Confraternal Piety and Corporate Patronage: A Reconstruction of the Art and Oratory of the Company of San Giovanni Battista dello Scalzo, Florence

Open Access
Dow, Douglas N.
Graduate Program:
Art History
Doctor of Philosophy
Document Type:
Date of Defense:
September 15, 2006
Committee Members:
  • Brian A Curran, Committee Chair
  • Charlotte Marie Houghton, Committee Member
  • Craig Robert Zabel, Committee Member
  • Anthony Cutler, Committee Member
  • Marica Susan Tacconi, Committee Member
  • Sheryl E Reiss, Committee Member
  • confraternities
  • architecture
  • art patronage
  • sculpture
  • Italian Renaissance and Baroque Art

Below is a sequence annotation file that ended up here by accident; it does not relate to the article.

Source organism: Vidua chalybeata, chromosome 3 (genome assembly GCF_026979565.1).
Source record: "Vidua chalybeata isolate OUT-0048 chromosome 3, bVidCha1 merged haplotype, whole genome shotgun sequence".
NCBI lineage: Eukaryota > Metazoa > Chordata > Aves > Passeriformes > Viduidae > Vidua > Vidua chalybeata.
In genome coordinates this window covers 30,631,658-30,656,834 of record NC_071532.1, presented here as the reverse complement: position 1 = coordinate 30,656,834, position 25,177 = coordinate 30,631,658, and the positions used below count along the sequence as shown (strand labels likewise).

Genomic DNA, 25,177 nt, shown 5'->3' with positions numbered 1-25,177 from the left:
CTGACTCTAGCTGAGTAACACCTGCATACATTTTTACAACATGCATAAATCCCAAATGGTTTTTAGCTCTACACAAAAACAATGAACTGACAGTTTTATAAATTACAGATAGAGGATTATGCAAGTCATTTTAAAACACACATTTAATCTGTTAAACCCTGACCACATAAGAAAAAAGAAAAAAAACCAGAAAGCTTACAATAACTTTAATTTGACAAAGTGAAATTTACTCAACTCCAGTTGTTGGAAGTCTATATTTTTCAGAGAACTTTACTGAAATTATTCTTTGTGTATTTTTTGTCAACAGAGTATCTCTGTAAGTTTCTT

This study presents detailed reconstructions of the devotional, administrative, architectural, and decorative contexts of the Florentine flagellant confraternity of San Giovanni Battista dello Scalzo. The suppression of the confraternity in 1785 led to the partial destruction of its oratory and the dispersal of its works of art. Archival documents presented in this dissertation allowed for a reconstruction of the lost portions of the oratory and its missing decoration. At the end of the Cinquecento the Scalzo had at their disposal a large and well decorated suite of rooms—including the cloister, two chapels, a sacristy, a changing room and several auxiliary service areas. These rooms were lined with choir stalls and decorated with works of art that ranged from an altarpiece by Lorenzo di Credi to a sculptural program of terracotta apostles installed in niches in the company’s main chapel. Many of the Scalzo’s members came from Florence’s artisanal class and included shoemakers, blacksmiths, painters, wallers, sculptors, goldbeaters, bakers, and others. The confraternity frequently hired these men to perform necessary jobs, from painting the company’s emblem on robes and processional candles to monitoring the state of repair of the oratory’s roof. Often the confraternity and one of its members agreed to exchange these services for an exemption from the organization’s customary fees and fines. The Scalzo’s voting records reveal that the confraternity procured several of the statues in its main chapel in exactly this manner. In other cases, a group of brothers acting as an anonymous collective underwrote the cost of the sculpture. The Scalzo used collaborative strategies—familiar to the organization from its charitable missions—in order to decorate its oratory. By acting as a collective, the shopkeepers and craftsmen who constituted the Scalzo’s membership were able to cast themselves in the role of art patrons. Moreover, by relying on their own members to outfit the oratory, the brothers strengthened the ritual bonds that knit the confraternity together. The apostles thus served not only as collegial exemplars for the confratelli to emulate, but also provided members and guests with concrete evidence of what the men of the Scalzo could achieve when they acted together as one corporate body.